A proposal by an international architecture firm would reduce travel time in the London Underground, not with faster rail cars but by using people movers of the kind generally found in airports. Closing the loop on questions of congestion, this strategy would stop trains in their tracks.
Aimed at the congested Circle Line looping through the heart of the city, the design from NBBJ Architects incorporates three parallel walkways moving at different speeds (up to a maximum of 15 miles per hour). That may sound slow until you consider that the top speed of the trains currently running these sections of Tube is around 20 MPH due to congestion.
Commuters and travelers would step from the slowest-moving walkway across to increasingly faster lanes, using the replacement paths to connect to work or other (generally faster) lines of the Underground. People walking down the fast lane could actually end up moving more quickly than a train. Others could potentially sit down along one side on fold-down seats (as with an escalator railing, these would speed along at the same pace as the track below).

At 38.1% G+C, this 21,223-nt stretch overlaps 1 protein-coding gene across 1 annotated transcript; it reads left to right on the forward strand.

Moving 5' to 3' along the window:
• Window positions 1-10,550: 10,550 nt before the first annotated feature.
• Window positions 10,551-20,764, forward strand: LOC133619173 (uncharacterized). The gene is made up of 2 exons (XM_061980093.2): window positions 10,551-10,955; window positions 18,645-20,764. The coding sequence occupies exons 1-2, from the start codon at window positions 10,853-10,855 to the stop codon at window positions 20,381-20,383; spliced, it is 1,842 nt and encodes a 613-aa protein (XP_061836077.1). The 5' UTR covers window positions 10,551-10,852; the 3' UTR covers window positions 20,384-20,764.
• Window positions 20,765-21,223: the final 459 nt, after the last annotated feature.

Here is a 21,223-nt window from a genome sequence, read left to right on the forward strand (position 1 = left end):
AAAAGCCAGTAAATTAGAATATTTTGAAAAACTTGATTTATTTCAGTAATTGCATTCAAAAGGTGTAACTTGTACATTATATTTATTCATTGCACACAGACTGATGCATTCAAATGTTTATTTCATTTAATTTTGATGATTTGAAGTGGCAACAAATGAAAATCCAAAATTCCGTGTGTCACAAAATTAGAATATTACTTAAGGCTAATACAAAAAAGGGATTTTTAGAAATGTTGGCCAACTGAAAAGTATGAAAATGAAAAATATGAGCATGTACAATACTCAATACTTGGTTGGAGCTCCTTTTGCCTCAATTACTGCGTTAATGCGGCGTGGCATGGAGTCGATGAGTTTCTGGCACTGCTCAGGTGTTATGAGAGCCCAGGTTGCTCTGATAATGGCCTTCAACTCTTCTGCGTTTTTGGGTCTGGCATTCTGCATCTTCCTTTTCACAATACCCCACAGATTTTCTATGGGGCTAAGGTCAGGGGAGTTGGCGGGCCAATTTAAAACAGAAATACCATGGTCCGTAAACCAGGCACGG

While the odds of implementation are slim, the data is compelling – the system could accommodate more passengers than the current trains and would eliminate the frustration of waiting in queues. The Circle Line in particular is infamous for delays, with an average of 10 reported per day.
Christian Coop of NBBJ cites a challenge from think tank New London Architecture for the inspiration to create these strange proposal. If nothing else, it might be something to consider for the vast expanses of derelict underground rail space running through the city.